Monday, October 05, 2015

"Would you encourage people to avoid driving your cars when possible until the illegal emission problem is fixed?"

The headline above is the question I would love to see asked of VW executives. Unless the fix is quickly enacted in some widespread form (e.g., people are given a cash rebate to bring in their cars quickly) then the health damage VW is causing will continue.

So far, they're saying something problematic:

In a response Saturday night to an earlier request for comment, Volkswagen said the EPA has noted that the affected vehicles do not present a safety hazard and are legal to drive. "General allegations regarding links between NOX emissions from these affected vehicles and specific health effects are unverified. We have received no confirmed reports that the emissions from such vehicles caused any actual health problem," the company said in a statement.

Keep saying that after being given a chance to limit their impact by discouraging people from driving their cars, and VW digs itself further into the liability hole. A legitimate answer would be something like "our affected diesels are currently legal to drive, but anything people chose to do to limit pollution such as driving other brand vehicles or finding alternatives to driving would likely reduce the emissions while we work on a solution."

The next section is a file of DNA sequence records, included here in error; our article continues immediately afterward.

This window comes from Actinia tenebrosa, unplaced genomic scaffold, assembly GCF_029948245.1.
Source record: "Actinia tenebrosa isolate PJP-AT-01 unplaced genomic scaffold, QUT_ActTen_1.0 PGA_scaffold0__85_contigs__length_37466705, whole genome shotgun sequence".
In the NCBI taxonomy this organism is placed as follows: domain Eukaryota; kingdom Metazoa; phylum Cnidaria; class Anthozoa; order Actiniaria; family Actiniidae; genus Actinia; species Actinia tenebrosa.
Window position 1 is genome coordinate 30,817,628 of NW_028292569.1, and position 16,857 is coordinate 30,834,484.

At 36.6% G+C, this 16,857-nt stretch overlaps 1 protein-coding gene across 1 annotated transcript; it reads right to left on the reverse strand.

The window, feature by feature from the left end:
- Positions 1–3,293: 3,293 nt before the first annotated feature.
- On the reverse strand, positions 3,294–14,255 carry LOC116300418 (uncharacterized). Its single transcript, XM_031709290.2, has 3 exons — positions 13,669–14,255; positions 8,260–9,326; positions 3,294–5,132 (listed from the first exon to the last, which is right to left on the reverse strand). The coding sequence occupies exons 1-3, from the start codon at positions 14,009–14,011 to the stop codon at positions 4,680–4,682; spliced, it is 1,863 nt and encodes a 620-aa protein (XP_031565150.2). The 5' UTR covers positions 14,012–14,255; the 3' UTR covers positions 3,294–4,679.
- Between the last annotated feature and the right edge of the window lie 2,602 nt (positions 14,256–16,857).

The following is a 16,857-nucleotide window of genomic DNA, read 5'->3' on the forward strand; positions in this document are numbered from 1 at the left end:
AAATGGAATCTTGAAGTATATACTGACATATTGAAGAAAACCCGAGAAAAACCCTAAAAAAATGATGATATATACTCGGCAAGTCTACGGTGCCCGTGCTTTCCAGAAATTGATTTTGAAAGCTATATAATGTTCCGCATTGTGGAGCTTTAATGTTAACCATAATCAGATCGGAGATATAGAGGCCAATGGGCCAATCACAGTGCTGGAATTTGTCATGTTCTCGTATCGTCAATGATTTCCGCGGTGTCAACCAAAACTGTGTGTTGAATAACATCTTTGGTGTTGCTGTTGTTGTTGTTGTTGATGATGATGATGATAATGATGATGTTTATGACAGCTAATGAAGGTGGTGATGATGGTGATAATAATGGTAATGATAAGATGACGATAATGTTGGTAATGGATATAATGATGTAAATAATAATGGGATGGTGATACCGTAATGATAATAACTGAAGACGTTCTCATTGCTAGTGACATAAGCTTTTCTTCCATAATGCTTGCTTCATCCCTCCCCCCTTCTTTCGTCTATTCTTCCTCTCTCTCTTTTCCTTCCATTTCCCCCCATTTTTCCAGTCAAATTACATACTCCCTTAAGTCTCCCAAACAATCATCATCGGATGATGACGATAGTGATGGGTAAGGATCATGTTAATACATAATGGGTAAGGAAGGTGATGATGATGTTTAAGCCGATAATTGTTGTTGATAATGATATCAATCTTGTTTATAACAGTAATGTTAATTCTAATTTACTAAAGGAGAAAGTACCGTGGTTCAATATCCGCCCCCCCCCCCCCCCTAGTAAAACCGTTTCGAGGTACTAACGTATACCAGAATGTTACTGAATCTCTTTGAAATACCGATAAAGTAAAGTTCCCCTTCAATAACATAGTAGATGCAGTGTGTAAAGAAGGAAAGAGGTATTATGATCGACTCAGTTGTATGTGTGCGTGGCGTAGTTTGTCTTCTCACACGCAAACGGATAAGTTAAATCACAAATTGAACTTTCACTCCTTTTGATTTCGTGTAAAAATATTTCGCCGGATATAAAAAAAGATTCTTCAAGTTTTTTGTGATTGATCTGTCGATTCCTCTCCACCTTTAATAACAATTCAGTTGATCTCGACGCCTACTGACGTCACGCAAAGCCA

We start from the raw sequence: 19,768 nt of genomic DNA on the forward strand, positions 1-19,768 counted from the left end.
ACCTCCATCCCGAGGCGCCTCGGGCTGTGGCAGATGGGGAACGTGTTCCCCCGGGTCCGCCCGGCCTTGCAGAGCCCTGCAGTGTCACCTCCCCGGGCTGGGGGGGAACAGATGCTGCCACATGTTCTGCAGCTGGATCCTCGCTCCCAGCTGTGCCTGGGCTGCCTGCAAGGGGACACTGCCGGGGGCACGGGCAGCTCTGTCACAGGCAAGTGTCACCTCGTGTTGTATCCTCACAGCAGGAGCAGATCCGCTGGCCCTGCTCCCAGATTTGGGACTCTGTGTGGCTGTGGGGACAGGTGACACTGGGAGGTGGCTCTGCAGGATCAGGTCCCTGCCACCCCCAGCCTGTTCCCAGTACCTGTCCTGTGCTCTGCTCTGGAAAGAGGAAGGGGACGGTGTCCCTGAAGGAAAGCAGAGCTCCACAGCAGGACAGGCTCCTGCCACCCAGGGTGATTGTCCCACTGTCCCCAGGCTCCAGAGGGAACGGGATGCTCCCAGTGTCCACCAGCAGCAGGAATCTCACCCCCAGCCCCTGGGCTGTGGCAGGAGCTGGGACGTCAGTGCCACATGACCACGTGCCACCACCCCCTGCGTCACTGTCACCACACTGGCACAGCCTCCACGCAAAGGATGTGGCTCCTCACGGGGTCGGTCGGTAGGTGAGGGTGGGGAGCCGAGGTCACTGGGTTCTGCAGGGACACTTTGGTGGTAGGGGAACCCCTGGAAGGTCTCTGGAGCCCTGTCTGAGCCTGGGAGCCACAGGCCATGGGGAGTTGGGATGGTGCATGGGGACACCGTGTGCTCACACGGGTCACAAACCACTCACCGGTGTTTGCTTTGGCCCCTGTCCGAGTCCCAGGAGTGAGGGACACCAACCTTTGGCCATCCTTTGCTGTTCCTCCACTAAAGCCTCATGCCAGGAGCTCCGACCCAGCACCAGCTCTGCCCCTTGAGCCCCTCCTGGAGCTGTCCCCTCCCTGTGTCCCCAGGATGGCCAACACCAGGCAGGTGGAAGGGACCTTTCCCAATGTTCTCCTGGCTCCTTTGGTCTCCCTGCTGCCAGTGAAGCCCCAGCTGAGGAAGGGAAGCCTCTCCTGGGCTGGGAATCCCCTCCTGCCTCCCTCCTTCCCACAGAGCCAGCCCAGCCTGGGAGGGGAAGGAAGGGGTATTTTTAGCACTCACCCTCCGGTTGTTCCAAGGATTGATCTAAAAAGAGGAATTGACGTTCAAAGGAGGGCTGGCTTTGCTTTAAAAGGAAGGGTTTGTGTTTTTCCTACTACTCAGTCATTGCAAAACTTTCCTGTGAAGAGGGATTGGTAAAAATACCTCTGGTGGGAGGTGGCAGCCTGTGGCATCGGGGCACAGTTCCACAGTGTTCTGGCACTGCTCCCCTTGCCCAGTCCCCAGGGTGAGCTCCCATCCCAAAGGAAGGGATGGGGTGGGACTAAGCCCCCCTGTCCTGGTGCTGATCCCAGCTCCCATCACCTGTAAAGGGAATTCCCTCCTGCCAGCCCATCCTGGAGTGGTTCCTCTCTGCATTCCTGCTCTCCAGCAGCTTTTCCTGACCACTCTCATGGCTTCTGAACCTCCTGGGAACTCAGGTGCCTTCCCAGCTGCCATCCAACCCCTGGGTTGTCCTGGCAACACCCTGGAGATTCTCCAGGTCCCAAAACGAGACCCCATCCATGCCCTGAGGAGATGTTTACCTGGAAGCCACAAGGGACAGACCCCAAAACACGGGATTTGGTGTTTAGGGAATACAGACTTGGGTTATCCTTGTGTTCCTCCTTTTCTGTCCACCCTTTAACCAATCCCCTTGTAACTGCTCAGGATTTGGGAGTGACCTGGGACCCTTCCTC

Such a statement would be painful, but VW knows who it has to blame. Until they say it, they haven't come clean and haven't taken all the steps they could take, right now, to reduce the problem they've created.


Anonymous said...

@- ""General allegations regarding links between NOX emissions from these affected vehicles and specific health effects are unverified. "

In this VW are technically correct, but it is being economical with the truth.

Direct links between NOx levels and specific health problems are unverified.
However the indirect, but specific pathways from increased NOx to increased ozone and PM2.5 which have measurable general effects on respiratory and cardiac health are verified. (the WHO has a lot on this)

Any increased morbidity or mortality from the emissions cheating cars will be equivalent to the extra NOx generated by the cheating car compared to if they were NOT cheating.
It is possible this difference is small enough to have no significant effect on statistical estimates of morbidity.

Whether this uncertainty is sufficient to absolve VW from liability for the extra air pollution is, I suspect, a matter of defending the car industry as much as protecting public health.

Everett F Sargent said...

Would I encourage people to avoid driving their cars when possible?


The life you save may be your own.